What is Lardo?
If you’re not accustomed to eating or cooking with animal fat, lardo might seem a bit weird. Fear not, it will be worth the adventure. Not unlike pork belly, lardo is essentially a thick slab of dense fat. Pork belly (as its name would imply) comes from the belly of a pig, whereas lardo comes from the back. If you’re from the southern US you’ve probably heard of “fatback” – same same but different. Just like how grits and polenta are the same, but different.
Depending on which region the lardo comes from it may be seasoned and cured with things like rosemary, garlic, sage, oregano, coriander, anise, and cinnamon. While we’re going to be cooking it in this recipe, it is often sliced very thin and eaten as an appetizer and can be whipped and spread on bread. Very versatile, very fatty, very delicious.
In this dish, the lardo will melt into the sauce and make it velvety and delicious.
- You can replace the ziti with any other tube pasta
- If you can’t find lardo, you can use pancetta or guanciale instead although it will be a very different texture
- If you prefer a slightly sweeter, richer taste you can use datterini tomatoes instead of cherry
Ziti Lardiati Recipe
Pasta with Lardo - Ziti Lardiati
- 12oz (320g) Ziti or Zitoni pasta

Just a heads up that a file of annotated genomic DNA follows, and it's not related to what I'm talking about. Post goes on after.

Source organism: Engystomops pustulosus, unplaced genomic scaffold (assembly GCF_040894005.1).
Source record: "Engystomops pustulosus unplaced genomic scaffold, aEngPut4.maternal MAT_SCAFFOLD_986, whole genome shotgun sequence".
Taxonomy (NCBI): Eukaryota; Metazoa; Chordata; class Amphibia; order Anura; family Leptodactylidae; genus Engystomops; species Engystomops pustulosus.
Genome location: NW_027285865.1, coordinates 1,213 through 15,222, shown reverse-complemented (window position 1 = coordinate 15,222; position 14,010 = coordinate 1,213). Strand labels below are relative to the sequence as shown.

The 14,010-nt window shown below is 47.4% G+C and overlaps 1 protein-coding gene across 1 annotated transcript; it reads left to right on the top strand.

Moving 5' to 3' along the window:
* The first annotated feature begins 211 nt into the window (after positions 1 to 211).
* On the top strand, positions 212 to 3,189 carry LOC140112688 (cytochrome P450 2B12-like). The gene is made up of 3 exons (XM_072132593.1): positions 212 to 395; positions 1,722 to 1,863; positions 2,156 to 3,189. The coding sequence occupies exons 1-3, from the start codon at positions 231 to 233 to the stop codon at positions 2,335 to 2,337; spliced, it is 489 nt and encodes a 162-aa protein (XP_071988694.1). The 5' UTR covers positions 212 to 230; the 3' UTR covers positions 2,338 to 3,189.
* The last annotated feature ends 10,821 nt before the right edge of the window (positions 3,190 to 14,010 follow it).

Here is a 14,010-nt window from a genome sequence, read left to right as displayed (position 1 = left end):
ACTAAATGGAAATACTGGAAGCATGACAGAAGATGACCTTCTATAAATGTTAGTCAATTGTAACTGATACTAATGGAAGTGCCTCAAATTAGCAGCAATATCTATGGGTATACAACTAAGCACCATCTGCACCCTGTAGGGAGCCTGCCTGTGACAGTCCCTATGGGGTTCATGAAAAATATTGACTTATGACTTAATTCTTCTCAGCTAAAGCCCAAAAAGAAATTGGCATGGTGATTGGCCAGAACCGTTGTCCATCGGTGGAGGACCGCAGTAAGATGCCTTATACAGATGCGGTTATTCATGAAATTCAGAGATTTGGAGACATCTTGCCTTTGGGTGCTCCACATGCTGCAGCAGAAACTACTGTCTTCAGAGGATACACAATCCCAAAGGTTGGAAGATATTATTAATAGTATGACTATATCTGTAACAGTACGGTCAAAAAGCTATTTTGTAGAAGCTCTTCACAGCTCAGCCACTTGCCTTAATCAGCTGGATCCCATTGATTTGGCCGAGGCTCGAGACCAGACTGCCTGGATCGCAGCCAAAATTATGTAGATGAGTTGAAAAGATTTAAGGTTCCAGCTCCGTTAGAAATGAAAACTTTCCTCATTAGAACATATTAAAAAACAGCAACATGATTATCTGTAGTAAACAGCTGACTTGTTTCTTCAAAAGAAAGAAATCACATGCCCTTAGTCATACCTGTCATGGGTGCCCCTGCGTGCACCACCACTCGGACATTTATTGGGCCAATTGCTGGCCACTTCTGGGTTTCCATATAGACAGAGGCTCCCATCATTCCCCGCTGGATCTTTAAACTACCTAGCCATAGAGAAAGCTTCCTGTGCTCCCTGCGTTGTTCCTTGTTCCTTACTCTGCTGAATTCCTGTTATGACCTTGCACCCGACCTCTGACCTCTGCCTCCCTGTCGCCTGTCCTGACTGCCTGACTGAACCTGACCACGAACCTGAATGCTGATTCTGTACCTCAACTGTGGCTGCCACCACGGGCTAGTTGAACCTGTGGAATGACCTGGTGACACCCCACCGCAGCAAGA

- 4.5oz (130g) Lardo (Lardo di Colonnata or Lardo di Arnad)
- 1 onion
- 1 garlic clove
- 1 handful fresh basil or parsley
- 14oz (400g) fresh cherry tomatoes
- 3-4 tbsp tomato passata (strained or pureed' tomatoes)
- 1 tbsp tomato paste
- 1/2 glass white wine
- 2 oz (50g) pecorino cheese
- 3 tbsp extra virgin olive oil
Peel the garlic clove and onion. Cut the onion and lardo into very small pieces.
- Step 2 Do the same with the tomatoes after washing them.
Heat the olive oil in a frying pan or skillet. Brown the garlic in the pan (be careful not to burn it) and then add the onion and lardo.
Cook slowly for 10 minutes so the lardo melts.
Put a pot of water on to boil for the pasta. When it starts to boil, add salt and bring to the boil again.
Add the white wine to the onions and lardo, turn up the heat and let the alcohol evaporate.
At this point add the tomatoes and a pinch of salt, then stir. add the basil or parsley. Once the tomatoes start to soften add the passata and tomato concentrate. Stir again.
Cook for 10 minutes then remove the garlic.
Cook the pasta al dente according to the instructions on the packet. When it’s ready save a cup of the cooking water and drain.
Add the grated cheese to the sauce and mix together and stir until the cheese melts. If the sauce seems dry add some of the pasta cooking water.
Add the cooked pasta to the sauce and mix everything together so the pasta gets coated in the sauce.
- Step 12 Serve immediately sprinkled with a little more chopped basil or parsley, and some grated pecorino if required.
Source: The Pasta Project